2001 Toyota Corolla - Big engine issues

Hi. Der. I have a 20v black top. Oil pressure OK. No nock. Revert over Rev. Driving at 80km. Conrod thrown out on block.

You are telling us your engine self destructed. Probably time to junk your car.

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I have no idea what that is or where to look for one.

I suspect this is not a U.S. user. I’ve seen the “black top” phrase used for previous Corolla generations - the 2001 U.S. model is not a black top.

Regardless, I cannot imagine it’s worth repairing either.

There are a great many important details missing that are necessary for determining the cause of the catastrophic failure. It’s possible that tearing down the engine can determine the cause but not a certainty. I once replaced an engine that threw a rod because the automatic transmission had locked up in 1st gear and the driver was determined to merge into 65 mph traffic. The driver was totally deaf.

And given that it’s far out of warranty, unless you lent your car to someone and intend to sue them for breaking it, determining the cause is kind of irrelevant. New engine or have it towed to the scrap yard.

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There are no other rational alternatives, and unless the rest of the car is in excellent condition, I’m not even sure if a new engine makes good economic sense.

There’s only one scenario in which it’s worth repairing this car . . .

op goes to pick-a-part on 1/2 price weekend and removes a good engine himself, and also installs it himself

if you have to pay somebody else to locate an engine and install it, forget it

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+1, assuming that such things exist in the OP’s unknown country…

I looked on line. It’s a JDM engine. There’s one available with a 5 speed manual for $1900. Also, there’s an engine block for $600. You might get them for a bit less.

Good grief

Unless the car’s in showroom condition, it doesn’t rate a $1900 jdm engine

Going with just block is a very big risk, in my opinion. Who’s to say the existing cylinder head’s in good shape?

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A connecting rod only goes through the block for these reasons.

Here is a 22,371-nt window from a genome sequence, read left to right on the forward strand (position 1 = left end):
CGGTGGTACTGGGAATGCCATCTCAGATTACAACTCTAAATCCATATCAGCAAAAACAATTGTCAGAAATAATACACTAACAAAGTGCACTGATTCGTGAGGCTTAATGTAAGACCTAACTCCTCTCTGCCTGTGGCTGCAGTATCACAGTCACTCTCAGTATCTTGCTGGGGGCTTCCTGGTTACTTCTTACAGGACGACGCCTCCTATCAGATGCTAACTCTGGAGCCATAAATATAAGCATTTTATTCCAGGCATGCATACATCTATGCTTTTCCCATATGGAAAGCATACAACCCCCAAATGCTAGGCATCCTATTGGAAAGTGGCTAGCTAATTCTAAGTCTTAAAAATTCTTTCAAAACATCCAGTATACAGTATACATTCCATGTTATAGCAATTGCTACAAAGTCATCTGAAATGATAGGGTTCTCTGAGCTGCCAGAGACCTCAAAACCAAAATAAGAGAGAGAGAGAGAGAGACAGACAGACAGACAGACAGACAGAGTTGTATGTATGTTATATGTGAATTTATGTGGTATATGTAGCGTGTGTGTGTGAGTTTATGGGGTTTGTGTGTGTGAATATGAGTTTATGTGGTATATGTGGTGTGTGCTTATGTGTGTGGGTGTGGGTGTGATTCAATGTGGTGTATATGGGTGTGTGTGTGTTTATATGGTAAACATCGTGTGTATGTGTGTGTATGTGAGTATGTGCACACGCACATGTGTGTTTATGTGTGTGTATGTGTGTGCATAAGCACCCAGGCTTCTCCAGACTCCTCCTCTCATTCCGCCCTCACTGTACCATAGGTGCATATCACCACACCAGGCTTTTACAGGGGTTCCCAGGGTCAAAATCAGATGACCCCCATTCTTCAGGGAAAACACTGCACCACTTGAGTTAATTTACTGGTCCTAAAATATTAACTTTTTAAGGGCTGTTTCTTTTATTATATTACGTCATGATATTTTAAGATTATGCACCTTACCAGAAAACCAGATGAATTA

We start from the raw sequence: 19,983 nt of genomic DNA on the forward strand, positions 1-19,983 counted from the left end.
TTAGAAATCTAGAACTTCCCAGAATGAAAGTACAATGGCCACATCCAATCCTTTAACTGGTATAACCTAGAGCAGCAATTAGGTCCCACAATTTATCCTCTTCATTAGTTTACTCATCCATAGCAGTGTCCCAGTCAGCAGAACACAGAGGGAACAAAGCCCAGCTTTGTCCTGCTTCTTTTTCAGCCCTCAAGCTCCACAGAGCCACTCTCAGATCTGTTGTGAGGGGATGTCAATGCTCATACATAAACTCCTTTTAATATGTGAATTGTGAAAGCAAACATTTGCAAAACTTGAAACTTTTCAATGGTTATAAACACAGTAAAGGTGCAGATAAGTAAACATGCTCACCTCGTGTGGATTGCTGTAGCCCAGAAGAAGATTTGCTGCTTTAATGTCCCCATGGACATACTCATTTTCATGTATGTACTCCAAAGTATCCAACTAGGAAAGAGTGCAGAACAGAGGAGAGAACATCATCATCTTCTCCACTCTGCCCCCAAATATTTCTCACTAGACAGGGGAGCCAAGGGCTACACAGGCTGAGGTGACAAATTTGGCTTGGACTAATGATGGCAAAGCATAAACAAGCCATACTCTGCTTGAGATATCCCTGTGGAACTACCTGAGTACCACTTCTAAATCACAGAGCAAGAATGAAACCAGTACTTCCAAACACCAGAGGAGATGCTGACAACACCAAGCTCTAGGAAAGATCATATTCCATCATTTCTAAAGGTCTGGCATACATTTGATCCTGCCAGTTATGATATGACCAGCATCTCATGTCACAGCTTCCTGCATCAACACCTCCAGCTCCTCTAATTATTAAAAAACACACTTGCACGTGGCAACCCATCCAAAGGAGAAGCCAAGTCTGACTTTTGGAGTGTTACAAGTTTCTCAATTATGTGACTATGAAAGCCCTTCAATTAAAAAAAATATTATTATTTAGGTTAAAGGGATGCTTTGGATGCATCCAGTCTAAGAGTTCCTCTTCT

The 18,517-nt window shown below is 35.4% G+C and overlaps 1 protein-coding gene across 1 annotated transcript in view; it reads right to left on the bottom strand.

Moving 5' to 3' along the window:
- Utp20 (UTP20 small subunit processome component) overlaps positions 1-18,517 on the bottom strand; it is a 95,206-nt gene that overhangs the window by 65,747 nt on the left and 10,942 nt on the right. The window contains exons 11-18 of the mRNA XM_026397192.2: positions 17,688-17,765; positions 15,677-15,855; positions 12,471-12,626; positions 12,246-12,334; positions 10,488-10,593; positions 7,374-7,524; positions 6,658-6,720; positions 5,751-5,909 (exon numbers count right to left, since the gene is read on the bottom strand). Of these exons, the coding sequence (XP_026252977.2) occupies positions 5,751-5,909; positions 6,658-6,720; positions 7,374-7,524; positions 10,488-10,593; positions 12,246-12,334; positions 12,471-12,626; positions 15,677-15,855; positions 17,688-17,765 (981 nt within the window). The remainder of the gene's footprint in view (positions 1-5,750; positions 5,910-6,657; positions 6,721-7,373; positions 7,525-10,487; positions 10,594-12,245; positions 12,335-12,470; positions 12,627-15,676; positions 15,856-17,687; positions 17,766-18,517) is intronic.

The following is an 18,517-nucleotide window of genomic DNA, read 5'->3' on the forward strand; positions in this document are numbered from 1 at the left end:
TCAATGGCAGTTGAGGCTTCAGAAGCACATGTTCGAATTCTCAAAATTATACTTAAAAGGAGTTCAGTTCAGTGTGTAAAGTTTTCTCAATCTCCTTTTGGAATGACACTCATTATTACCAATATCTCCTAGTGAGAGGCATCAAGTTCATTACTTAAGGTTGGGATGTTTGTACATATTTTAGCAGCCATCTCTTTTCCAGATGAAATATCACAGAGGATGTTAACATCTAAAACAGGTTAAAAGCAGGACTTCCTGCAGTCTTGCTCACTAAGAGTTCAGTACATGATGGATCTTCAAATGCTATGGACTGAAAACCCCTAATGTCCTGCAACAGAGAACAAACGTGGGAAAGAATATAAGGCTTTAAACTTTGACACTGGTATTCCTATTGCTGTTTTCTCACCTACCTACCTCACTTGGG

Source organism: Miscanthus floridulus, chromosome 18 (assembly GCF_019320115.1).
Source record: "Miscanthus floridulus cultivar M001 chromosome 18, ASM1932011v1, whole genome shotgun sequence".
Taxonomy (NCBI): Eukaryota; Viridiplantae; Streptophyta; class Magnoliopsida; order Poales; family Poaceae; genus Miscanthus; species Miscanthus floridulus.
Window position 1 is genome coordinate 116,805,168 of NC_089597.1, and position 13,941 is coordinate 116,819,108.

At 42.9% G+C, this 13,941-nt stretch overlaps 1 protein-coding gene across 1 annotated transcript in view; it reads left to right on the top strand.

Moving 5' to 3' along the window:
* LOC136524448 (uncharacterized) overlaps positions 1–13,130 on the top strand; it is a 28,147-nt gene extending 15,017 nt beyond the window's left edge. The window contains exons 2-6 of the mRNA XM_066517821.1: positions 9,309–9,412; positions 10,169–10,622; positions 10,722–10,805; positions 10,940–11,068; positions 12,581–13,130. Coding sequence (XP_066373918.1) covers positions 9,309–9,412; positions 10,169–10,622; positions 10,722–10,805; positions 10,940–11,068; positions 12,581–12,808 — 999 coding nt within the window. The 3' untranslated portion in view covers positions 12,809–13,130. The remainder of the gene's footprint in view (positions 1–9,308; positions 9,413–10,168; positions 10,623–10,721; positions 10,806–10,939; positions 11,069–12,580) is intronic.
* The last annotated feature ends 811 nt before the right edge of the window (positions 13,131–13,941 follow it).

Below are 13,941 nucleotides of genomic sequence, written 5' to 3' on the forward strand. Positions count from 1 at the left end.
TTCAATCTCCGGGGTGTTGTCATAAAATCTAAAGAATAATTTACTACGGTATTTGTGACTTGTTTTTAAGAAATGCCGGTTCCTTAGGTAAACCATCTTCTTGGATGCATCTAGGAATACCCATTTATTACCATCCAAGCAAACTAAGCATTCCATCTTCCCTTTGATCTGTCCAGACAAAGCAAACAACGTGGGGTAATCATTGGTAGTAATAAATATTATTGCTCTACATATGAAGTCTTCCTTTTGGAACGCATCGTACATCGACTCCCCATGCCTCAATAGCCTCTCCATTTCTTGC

Excess wear and/or very high miles.
Lack of oil or oil pressure due to wear or oil sludging.
Excessive RPMs; exacerbated and with a lower RPM level due to wear.
Metallurgical failure. The odds of this are so low I hate to even suggest it.

Some more info might help. Total miles on the car, bought new or used, and the often unknown question of if this is a used car has it been run out of oil in the past or run chronically low on oil all the time?
Twenty years old and with a scrap metal engine means its junk yard time IMO.

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And it appears the person is not in the US so if that is a US price that really does not mean much.

Maybe, maybe not. He didn’t say in the original post, and poor command of the American language is not necessarily a reason to think they live somewhere else. There is a JDM market in the US.

There’s a business just a few miles down the road from me which sells jdm engines

that’s literally the only thing they do, except install those engines, if you pay them to do so

They’ve been there a very long time, and it’s a huge property, so I imagine they’ve done okay

That said, I still don’t think this 2001 Corolla rates a $1900 engine

Do most US residents talk about “driving at 80km”?

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My car is over heating toyota corolla


Instead of tagging onto someone else’s thread, you need to start your own thread, and you need to include vital information such as…

  • Model year
  • Odometer mileage
  • Whether the engine overheated once, or whether it has occurred multiple times
  • What you did when you observed that it was overheating (examples: continued driving, immediately pulled over and shut off the engine, etc.)
  • What measures you have taken since the overheating incident(s) (examples: checked and refilled coolant, checked for coolant leaks, verified whether the cooling fans are operational, checked the level and condition of the motor oil, etc.)
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